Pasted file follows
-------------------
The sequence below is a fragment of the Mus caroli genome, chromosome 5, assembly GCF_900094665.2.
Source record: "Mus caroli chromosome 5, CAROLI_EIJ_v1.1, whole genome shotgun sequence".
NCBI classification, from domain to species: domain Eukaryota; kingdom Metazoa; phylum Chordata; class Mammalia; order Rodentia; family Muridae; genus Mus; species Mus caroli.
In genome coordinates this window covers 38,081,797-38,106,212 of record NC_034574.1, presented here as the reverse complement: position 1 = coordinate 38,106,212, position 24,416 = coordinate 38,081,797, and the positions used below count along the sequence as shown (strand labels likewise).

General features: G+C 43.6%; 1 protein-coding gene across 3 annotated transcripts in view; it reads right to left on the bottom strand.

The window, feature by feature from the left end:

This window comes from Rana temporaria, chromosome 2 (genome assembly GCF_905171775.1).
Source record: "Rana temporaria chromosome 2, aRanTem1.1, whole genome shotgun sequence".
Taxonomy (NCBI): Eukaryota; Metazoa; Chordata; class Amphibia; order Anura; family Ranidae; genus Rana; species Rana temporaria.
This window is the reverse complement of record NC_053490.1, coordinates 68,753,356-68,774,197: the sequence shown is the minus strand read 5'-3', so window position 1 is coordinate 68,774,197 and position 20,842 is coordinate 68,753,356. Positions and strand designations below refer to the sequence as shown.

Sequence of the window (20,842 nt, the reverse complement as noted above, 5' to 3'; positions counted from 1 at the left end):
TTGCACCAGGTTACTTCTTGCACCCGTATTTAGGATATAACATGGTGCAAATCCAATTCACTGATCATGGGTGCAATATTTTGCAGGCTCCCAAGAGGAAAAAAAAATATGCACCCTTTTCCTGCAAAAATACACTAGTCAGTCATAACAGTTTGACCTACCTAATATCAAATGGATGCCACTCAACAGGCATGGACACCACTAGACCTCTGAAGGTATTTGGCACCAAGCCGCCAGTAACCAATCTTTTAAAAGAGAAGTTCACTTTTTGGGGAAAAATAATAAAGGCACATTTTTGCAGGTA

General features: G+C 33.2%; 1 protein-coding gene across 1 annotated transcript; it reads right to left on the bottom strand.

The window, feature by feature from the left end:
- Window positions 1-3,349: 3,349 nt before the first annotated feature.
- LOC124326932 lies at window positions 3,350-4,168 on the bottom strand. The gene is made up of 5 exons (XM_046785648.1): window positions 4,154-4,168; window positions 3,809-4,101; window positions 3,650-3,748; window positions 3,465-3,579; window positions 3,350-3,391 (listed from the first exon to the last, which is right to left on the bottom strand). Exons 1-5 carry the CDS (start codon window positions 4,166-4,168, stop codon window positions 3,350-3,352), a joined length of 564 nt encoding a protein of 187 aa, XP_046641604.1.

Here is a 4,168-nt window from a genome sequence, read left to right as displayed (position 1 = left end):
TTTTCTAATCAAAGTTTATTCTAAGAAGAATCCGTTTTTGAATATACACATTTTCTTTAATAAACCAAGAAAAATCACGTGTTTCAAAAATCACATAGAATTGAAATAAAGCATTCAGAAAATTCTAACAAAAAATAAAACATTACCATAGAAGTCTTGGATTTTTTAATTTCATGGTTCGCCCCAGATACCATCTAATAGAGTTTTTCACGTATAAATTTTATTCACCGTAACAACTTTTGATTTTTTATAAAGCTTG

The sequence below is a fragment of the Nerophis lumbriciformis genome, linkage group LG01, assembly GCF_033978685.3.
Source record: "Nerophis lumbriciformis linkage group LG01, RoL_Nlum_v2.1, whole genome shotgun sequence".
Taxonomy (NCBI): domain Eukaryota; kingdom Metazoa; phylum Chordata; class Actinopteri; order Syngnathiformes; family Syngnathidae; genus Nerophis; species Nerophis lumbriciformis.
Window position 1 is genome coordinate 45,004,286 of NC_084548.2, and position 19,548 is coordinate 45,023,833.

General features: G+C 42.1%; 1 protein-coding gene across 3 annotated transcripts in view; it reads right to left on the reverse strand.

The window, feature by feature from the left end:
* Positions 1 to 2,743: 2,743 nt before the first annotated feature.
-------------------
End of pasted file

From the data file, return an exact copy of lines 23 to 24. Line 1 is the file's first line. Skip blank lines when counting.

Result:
General features: G+C 42.1%; 1 protein-coding gene across 3 annotated transcripts in view; it reads right to left on the reverse strand.

The window, feature by feature from the left end: